NUMBER ONE FOR COACH & BUS

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November 08 2017
By Mel Holley

Mel is the Editor at routeONE magazine. He has more than 30 years’ experience in road and rail transport journalism.


Operators must make “urgent
improvements” on brake testing

Traffic Commissioners are warning operators to improve their approach to brake performance testing.

Their intervention comes as the issue of poor brake testing – or the complete absence of any checks – is appearing “far too frequently” during DVSA investigations.

They add that often operators are “simply paying lip service” to brake performance testing. In many cases, there’s too little recorded on the brake test to offer a meaningful assessment. In others, no information is recorded at all.

Operators are also failing to carry out testing at the required frequency.

Sarah Bell and Kevin Rooney, the lead TCs for enforcement, say: “Operators should carry out an urgent review of their brake-testing regime now.”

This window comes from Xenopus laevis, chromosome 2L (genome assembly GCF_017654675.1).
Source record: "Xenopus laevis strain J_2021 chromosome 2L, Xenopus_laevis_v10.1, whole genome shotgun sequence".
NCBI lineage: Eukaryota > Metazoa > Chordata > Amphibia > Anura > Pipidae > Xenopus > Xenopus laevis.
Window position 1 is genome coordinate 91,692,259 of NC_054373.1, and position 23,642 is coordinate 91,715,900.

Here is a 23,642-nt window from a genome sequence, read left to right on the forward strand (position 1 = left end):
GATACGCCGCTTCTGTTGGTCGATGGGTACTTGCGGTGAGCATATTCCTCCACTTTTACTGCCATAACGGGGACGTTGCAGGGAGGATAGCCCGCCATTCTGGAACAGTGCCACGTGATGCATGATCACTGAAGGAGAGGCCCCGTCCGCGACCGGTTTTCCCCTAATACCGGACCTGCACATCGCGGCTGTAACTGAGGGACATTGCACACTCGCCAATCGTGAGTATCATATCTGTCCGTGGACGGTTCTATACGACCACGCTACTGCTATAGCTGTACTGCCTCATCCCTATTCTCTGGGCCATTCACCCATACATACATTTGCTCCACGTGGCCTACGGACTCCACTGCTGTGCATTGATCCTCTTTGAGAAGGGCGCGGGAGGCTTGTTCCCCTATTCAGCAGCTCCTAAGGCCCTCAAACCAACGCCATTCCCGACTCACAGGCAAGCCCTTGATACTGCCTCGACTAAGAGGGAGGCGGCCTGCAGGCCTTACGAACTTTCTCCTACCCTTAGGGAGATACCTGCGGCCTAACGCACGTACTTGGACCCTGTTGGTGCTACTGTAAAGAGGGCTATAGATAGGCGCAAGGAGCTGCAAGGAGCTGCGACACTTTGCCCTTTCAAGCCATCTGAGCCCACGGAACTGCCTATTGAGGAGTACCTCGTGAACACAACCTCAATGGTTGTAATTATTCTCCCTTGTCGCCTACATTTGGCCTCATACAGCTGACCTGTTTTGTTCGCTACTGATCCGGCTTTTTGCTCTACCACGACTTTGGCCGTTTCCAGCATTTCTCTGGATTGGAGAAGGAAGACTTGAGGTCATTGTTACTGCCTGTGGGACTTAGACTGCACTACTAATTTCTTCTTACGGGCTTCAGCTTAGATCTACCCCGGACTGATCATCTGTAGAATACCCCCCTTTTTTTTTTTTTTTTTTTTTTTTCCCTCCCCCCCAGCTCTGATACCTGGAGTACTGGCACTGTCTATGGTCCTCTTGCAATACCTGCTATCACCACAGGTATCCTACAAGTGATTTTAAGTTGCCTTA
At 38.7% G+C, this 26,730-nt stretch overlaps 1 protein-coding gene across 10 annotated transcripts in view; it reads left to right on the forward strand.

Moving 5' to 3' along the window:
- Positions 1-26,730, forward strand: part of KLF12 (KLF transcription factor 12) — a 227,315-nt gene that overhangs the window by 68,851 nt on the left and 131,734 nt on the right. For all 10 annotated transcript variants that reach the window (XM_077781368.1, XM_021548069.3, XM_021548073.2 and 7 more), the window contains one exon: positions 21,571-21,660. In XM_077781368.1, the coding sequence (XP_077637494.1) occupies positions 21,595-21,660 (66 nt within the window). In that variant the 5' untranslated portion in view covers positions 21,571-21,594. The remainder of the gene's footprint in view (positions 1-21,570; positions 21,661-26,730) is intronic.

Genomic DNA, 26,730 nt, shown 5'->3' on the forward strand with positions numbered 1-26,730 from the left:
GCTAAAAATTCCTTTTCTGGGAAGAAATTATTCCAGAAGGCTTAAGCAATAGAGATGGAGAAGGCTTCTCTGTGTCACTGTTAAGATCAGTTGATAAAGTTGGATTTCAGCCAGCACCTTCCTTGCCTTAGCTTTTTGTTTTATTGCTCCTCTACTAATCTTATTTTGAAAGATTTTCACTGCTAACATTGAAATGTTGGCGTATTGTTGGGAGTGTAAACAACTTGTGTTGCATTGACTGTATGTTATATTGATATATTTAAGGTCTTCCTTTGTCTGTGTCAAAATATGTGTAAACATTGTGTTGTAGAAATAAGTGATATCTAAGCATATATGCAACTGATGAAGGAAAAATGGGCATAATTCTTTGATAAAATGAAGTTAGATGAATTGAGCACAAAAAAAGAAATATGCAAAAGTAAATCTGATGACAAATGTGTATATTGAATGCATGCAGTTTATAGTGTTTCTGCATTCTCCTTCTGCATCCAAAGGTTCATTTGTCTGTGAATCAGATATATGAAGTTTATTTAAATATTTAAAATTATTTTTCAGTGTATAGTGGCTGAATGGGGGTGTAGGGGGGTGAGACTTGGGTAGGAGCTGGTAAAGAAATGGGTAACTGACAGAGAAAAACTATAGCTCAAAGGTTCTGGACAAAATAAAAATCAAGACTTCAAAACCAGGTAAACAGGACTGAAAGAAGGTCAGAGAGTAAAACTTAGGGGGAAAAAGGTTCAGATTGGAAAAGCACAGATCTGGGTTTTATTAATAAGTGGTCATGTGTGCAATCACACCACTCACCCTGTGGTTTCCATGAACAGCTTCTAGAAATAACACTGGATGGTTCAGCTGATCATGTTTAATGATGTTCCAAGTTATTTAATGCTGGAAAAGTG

“There should be no compromise in any operator’s approach, no flexibility around standards.”

“This issue is not limited to a specific type of licence, size of operator or a particular sector – it is across the board. That is why TCs are highlighting the need for a change of attitude within the industry towards brake testing.

The DVSA Guide to Maintaining Roadworthiness is clear that every safety inspection must include a metered assessment of the braking performance.

It adds that a road test method to assess the brake performance for all planned safety inspections will usually be inadequate.

Where deficiencies in brake performance are identified, either during use of the vehicle or trailer or at the safety inspection, a measured brake efficiency test must be carried out. The efficiency test must confirm the brakes are performing satisfactorily before the vehicle or trailer can be considered as roadworthy.

DVSA also publishes detailed guidance on how to prepare a vehicle for the brake testing element of the MOT.

The TCs say that an operators’ review should include an analysis of safety inspection records over the last 15 months, looking at whether the type of test and the information recorded is sufficient.

Operators must make sure their brake tests are planned in line with DVSA guidance and satisfy themselves that their vehicles are roadworthy.

“We want licence holders to be sure their brake testing regimes are effective,” they add.

Find out more: Guide to Maintaining Roadworthiness 



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